I've been sleeping incredibly odd hours (today's wake up time: 3 AM) and nursing a sick kitty. I'm both ready for fall and deeply terrified by the onset of fall. But I would be remiss if I didn't check in to share this apology, which AWP Executive Director David Fenza extended to professor and writer Laura Mullen.
An apology is an appropriate, appreciated gesture. An apology is not a a fix-all. There is a lot of work to be done, as has been evidenced by the continuing storm of discussion around the (American) poetry world.
These are some of the most powerful things I have read in the past few weeks….
Xochitl-Julisa Bermejo - "Kate Gale, Red Hen, and What Poetry and Community Mean to Me"
Linda Rodriguez - "Why Taking Issue with Racist, Homophobic, Ableist Stereotypes Does Not Equal Being a Member of ISIS and Other Home Truths"
Brian Spears - "Yellowface in Poetry"
David Mura - "On the Controversy Over A White Poet Submitting as 'Yi-Fen Chou' and Being Chosen By Sherman Alexie for the Best American Poetry Anthology"
Molly Brodak - "How (Not) to Apologize"
I've seen some fatigue in social media, especially in the past week: complaints that poets are spending too much energy on slings and arrows, not enough time on poems. But I don't see why one has to crowd out the other. There are wonderful things going on in the poetry world every day. Chen Chen's chapbook is out. Emilia Phillips published this beautiful, hard poem, "Scar." Tafisha A. Edwards published this beautiful, hard poem, "The Double Blind." Joy Harjo just won the Wallace Stevens Award. Iliana Rocha's Karankawa, the manuscript Joy chose for the 2014 Donald Hall Prize, is out. The new issue of Poetry Northwest is out, and it's a humdinger.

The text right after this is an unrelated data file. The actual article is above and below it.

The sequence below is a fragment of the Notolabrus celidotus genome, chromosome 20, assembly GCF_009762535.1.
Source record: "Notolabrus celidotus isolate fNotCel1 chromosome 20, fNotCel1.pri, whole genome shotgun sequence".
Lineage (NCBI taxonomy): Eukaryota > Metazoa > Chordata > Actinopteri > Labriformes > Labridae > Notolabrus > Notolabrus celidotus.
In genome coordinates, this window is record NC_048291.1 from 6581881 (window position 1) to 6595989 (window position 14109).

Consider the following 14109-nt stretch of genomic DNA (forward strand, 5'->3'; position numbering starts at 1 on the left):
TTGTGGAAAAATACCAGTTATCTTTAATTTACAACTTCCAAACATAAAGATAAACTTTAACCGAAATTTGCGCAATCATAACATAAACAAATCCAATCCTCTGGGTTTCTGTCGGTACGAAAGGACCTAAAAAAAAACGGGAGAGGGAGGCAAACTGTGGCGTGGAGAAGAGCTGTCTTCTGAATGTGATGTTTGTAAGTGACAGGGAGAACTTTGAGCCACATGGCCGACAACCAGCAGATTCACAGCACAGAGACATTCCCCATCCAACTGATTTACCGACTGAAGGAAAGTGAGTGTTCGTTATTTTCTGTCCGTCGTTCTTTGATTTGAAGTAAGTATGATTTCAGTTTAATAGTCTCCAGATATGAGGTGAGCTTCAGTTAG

I'm not fatigued. Well, I am, but that's because I'm drinking Red Bull and gazing lovingly at a cat with a flesh wound who seems determined to sleep on the top edge of the couch despite the risk of falling off, and I still have hours of work to do. But in terms of poetry, I refuse to feel anything other than energized and grateful for all the bravery, all the words, all the tussle, and even the moments of necessary discord, as long as they can signify that growth is taking place. And that's on us--to make that change happen, rather than letting it all collapse into blather.
August 25, 2015
Thank you to everyone who spoke out last week, when "Chicks Dig Poetry"--first the specific link to the post below, then the entire blog--was flagged (by who I'll never know) as being "abusive" and was blocked from Facebook. All earlier links to CDP on my personal or Author page were compromised as well. For some of us, the scrubbing of links took portions of a larger conversation with it.